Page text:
galaxy s5 preview mwc2014 35 640x426When Apple announced the iPhone 5s, one of the key features of the handset was its Touch ID fingerprint sensor. As the sensor could be used to unlock the phone and make purchases on the iTunes App Store, it is understandable that Apple did not want developers accessing the Touch ID sensor, even if it meant that its functionality would be somewhat limited.

In fact Apple got a lot of flack over the security of Touch ID, where a US Senator even wrote to Tim Cook questioning him about the security of fingerprint storage. However it seems that despite all those concerns, Samsung has decided to open up its fingerprint scanner on the Galaxy S5 to developers. This is according to the company who announced their decision at MWC 2014.

This move by Samsung is certainly a very huge contrast to Apple who went to great lengths to ensure that the fingerprint information collected was secure, and how it would not be accessible by anyone else.

It is unclear how Samsung will be securing the fingerprint data stored on their phone, but already we can see Samsung implementing their plan by partnering up with PayPal to allow fingerprints to be used to make payment verification.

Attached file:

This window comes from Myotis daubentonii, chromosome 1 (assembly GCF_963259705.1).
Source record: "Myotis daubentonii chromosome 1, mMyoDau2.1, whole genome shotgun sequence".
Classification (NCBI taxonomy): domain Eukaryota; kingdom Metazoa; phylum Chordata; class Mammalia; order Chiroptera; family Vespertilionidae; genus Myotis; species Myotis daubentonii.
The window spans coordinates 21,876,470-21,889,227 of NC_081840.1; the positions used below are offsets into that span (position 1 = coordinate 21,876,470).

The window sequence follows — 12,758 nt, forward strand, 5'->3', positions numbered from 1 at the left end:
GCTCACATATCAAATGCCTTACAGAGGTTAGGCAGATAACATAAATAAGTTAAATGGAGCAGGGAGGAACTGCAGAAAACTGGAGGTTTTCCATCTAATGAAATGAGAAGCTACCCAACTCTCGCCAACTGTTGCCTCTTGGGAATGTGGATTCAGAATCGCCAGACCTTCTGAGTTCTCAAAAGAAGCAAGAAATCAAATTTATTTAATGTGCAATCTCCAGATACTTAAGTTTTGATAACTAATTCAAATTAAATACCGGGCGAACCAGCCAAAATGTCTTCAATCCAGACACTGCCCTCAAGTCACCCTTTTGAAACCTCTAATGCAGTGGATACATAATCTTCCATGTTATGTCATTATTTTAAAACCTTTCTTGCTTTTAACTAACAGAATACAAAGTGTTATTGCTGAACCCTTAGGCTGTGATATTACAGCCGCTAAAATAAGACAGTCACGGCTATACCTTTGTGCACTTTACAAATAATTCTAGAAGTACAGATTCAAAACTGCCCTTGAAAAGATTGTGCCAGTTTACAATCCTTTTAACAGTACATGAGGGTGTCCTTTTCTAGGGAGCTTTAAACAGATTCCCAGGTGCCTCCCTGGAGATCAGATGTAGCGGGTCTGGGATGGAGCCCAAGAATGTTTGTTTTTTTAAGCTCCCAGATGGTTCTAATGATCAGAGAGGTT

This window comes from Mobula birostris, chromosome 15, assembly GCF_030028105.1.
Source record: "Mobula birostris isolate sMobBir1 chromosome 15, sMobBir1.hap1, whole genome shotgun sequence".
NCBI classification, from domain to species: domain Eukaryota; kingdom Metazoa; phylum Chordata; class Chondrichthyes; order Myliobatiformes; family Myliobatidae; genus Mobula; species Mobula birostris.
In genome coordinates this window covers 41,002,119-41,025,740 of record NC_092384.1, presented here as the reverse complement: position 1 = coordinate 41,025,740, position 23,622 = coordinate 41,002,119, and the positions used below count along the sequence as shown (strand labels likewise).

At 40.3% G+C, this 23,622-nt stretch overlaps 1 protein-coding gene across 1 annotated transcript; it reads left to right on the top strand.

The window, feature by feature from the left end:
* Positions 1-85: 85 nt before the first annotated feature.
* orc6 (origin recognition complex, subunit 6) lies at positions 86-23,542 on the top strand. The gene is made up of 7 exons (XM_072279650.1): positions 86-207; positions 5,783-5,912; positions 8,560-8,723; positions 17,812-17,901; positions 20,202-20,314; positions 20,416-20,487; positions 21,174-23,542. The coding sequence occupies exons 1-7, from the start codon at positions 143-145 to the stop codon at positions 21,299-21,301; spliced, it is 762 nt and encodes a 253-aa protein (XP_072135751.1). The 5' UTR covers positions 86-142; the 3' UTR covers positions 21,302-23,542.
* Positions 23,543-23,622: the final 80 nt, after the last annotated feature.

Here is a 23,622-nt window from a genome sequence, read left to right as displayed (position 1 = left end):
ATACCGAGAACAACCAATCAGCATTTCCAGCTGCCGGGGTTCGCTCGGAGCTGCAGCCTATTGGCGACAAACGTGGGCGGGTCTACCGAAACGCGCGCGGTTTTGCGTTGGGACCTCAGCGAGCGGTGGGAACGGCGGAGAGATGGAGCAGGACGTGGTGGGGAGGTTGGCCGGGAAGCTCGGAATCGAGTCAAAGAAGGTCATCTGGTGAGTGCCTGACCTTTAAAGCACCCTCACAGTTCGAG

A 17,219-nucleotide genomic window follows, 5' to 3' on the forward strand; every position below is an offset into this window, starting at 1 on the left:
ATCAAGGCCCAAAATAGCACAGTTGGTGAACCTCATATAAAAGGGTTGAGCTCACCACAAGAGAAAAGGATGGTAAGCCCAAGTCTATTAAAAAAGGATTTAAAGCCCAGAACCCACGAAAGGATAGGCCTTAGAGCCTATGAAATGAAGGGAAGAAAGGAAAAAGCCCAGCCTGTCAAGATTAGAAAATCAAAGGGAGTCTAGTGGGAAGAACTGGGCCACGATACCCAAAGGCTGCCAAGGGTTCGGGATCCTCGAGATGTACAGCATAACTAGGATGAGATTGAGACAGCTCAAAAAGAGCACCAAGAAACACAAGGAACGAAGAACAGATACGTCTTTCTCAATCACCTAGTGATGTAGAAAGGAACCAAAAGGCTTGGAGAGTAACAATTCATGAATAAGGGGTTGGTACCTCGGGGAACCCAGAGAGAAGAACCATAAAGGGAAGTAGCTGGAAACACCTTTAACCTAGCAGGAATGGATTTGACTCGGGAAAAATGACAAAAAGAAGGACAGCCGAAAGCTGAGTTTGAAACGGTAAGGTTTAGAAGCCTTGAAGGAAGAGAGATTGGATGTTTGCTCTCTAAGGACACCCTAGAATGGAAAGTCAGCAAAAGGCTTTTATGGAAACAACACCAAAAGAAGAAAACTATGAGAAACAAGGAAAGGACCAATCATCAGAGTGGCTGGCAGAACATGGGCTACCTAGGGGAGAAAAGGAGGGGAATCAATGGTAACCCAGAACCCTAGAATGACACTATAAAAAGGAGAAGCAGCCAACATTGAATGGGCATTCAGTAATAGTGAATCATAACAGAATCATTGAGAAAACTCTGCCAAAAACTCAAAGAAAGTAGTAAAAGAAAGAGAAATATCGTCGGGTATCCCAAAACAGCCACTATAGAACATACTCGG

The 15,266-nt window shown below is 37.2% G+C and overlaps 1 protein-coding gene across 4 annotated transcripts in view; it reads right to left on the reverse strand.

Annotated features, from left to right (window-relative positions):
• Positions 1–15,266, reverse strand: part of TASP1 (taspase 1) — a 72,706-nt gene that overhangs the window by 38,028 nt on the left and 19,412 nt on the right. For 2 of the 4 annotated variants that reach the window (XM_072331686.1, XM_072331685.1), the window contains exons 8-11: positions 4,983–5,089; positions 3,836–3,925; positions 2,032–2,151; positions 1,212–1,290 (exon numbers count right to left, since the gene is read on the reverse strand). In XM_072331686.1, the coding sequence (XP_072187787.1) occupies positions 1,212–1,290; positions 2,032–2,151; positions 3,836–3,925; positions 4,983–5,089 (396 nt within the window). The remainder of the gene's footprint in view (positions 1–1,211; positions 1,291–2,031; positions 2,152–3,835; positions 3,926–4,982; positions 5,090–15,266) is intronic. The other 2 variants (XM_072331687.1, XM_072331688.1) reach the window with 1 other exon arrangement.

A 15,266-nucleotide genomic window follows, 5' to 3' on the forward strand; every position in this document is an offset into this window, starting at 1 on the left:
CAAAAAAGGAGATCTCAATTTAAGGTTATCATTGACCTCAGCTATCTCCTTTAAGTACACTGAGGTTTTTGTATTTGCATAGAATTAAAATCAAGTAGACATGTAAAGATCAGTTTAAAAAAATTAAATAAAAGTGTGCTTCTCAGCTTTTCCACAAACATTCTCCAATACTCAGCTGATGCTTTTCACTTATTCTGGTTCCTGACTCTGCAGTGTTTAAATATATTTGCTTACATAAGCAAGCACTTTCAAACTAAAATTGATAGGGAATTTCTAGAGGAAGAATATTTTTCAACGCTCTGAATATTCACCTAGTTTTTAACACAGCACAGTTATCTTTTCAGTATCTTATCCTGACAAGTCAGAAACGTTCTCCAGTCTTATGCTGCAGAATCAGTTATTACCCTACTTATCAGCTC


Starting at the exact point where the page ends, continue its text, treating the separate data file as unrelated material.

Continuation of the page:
So far there does not seem to be too much backlash or concerns raised by Samsung’s announcement, although whether or not that will change down the road remains to be seen, but what do you guys think? Is this a good idea by Samsung?

Filed in Cellphones. Read more about Galaxy S5 and Samsung. Source: techcrunch

Key SpecsGalaxy S5
StatusReleased
Resolution1920x1080
Size (Diagonal, Inches)5.1"
Processor NameSnapdragon 801
4-core
2.5 GHz
Max. Total Storage Capacity160 GB
Megapixels16 MP
Battery Capacity (mAh)2800 mAh
Street Price$590
Complete product dataSamsung Galaxy S5 Full specs
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